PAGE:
13. After you’ve got your navigation buttons working and all the layouts you are sure you’ll need, your next challenge is to script it all. Remember, the scripts didn’t come over with FMrobot. You can import your scripts from your old files and group and name them so that you can keep track of everything. This is your chance to decide not to duplicate all functionality. In many cases you’ll need to modify the scripts in some way to get them to work properly.

14. Get a journal going to capture the problems you encounter, the changes you are making and the ideas you are getting, etc.

15. Start using the ability to write field comments and to comment within calculations as opportunities arise.

16. Stay alert to new ways of doing things that will save time or provide more value, but keep on task. Don’t let feature creep keep you from completing your version 1.0. Just note other possiblities as you go along. Only the best of the best ideas that appear to offer immediate rewards should be introduced into your development process at this point.

17. Test, fix and polish.

Book Alert: Using FileMaker 7

UsingFileMaker7BookWe’ve got a bible – a big one – for FileMaker 7. And it’s for the Intermediate-Advanced crowd this time! The full book title is Special Edition Using FileMaker 7 by Steve Lane, Bob Bowers, Scott Love and Chris Moyer. I got it at the Developer’s Conference for $35 ($44.99 list). If you buy from Amazon without thinking, you might pay the full list price. But, if you click the used & new link, you can get a brand new copy for about $30.

This thing has 1082 pages and is at least 2 inches thick. On the accompanying CD, you get 40 sample database files and the entire book as a searchable pdf!!!! What a great idea for a big, heavy reference book. Now I’ll have this amazing reference and learning tool with me wherever I take my Powerbook.

UsingFM7_pdf_big

As many of you know, Chris Moyer has peerless credentials as a FileMaker book author and consultant. Bob Bowers collaborated with Chris recently on the excellent Advanced FileMaker Pro 5.5 Techniques for Developers and also wrote Advanced FileMaker 6 Web Development with Steve Lane.

This is not a sexy book, but it’s solid, well-illustrated and well-written. It’s written by people whose reputations are on the line. People who had to take the time to learn 7 well enough to address FileMaker 7 in all its glory. A big undertaking.

I’ll just give you a sampling from their tips, notes and cautions:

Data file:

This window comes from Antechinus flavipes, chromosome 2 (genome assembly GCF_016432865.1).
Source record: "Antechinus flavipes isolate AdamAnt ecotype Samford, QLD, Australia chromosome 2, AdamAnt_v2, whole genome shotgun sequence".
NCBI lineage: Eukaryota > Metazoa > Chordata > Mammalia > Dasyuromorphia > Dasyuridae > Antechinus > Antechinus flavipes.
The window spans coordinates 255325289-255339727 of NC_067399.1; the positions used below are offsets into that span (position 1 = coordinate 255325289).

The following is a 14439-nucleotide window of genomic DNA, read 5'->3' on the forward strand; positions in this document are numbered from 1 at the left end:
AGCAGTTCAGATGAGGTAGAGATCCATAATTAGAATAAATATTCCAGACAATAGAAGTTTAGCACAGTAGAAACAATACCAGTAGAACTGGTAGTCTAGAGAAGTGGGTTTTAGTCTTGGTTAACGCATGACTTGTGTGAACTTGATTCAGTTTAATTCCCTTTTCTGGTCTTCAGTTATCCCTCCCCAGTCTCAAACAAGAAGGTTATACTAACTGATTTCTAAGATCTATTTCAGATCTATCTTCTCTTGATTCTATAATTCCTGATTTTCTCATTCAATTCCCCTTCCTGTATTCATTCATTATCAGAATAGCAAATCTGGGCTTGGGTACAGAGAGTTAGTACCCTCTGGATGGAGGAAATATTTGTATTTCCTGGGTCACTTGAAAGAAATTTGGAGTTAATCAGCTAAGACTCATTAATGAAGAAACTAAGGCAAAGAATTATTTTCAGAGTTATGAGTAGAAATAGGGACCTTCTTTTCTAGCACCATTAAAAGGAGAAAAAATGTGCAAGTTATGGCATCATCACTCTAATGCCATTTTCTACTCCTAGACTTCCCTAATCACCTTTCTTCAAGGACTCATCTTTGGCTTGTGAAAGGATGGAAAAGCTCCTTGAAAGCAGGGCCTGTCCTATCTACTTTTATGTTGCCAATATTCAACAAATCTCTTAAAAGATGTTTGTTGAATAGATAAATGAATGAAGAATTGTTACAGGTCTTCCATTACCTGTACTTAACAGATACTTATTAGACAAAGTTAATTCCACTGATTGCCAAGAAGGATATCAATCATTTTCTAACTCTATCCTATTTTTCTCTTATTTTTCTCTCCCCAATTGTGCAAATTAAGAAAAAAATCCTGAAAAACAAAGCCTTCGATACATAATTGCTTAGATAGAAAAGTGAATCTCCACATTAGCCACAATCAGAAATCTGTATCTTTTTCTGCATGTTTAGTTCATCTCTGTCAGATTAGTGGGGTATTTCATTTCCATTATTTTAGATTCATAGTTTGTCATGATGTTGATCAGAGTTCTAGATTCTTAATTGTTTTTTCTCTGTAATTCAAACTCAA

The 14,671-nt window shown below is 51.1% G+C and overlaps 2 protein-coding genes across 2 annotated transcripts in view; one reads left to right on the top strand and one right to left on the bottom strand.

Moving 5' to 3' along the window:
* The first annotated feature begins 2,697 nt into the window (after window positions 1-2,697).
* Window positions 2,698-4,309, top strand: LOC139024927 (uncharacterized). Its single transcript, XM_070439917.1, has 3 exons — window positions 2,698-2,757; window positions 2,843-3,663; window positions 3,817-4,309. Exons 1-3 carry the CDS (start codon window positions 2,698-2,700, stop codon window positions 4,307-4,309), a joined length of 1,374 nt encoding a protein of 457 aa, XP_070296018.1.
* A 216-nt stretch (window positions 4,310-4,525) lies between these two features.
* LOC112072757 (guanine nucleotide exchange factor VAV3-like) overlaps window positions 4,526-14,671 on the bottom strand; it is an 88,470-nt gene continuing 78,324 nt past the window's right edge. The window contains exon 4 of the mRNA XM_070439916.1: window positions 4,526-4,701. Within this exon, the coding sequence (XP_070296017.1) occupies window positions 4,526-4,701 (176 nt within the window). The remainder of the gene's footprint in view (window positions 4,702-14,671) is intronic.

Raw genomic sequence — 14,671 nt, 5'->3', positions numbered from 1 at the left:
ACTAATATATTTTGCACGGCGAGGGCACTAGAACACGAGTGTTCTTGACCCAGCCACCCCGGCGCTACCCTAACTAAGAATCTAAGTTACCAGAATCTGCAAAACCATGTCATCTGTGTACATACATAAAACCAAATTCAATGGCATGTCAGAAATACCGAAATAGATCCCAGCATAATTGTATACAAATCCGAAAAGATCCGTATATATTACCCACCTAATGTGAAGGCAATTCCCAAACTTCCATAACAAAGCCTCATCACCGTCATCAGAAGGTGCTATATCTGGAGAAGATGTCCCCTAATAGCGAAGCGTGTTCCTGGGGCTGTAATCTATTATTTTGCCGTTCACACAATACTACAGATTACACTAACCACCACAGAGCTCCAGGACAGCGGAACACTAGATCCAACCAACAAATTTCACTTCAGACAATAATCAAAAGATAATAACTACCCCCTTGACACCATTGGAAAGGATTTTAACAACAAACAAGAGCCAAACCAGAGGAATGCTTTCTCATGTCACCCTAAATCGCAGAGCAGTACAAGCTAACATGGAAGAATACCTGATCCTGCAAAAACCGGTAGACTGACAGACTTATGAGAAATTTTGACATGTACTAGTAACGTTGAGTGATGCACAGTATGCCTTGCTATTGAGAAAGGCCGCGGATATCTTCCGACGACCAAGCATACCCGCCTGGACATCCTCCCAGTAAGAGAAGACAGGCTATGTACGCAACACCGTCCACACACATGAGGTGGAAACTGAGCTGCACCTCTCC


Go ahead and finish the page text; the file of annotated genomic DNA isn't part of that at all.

When you first start sketching your ERD, you might just be scribbling on the back of an envelope. But sooner or later, especially for large projects, you’ll want to turn your ERD into an electronic document of some kind. We recommend you find a suitable tool for doing this. If you want to go with a dedicated diagramming tool, Visio is popular for the PC platform, and on the Mac, OmniGraffle is an excellent tool. But if you don’t want to spring for (or worse, spend time learning) a new tool, well, FileMaker’s Layout Mode also makes a great ERD tool! It’s easy to whip up a small library of ERD adornments and cut and paste them where needed. That way, each of your Filemaker Solutions can contain its own ERD, squirreled away in a a hidden layout somewhere. p. 149

You might be wondering how to create a multiple-match relationship that works if any of the criteria are true, as opposed to those that work only if all the criteria are true. This isn’t possible, unfortunately. p. 186

Be aware that the only fields you can use from an unrelated table are those with global storage. There’s no way FileMaker could determine which record(s) to reference for non-globally stored fields…. p. 218

If you have a large group of employees all starting on the same date, the account status feature allows the database administrator to set up all the accounts in advance without activating them. After the employees start, all that needs to be done is to set the account status to Active. p. 325

At least for now, this is the FileMaker 7 bible. Now, all we need is a companion book that focuses primarily on the tips, hints, tricks and gotchas. Because there is so much to do to just cover this product set, there’s not as much room as I would like for commentary. Still, an incredible bargain and tool for you today!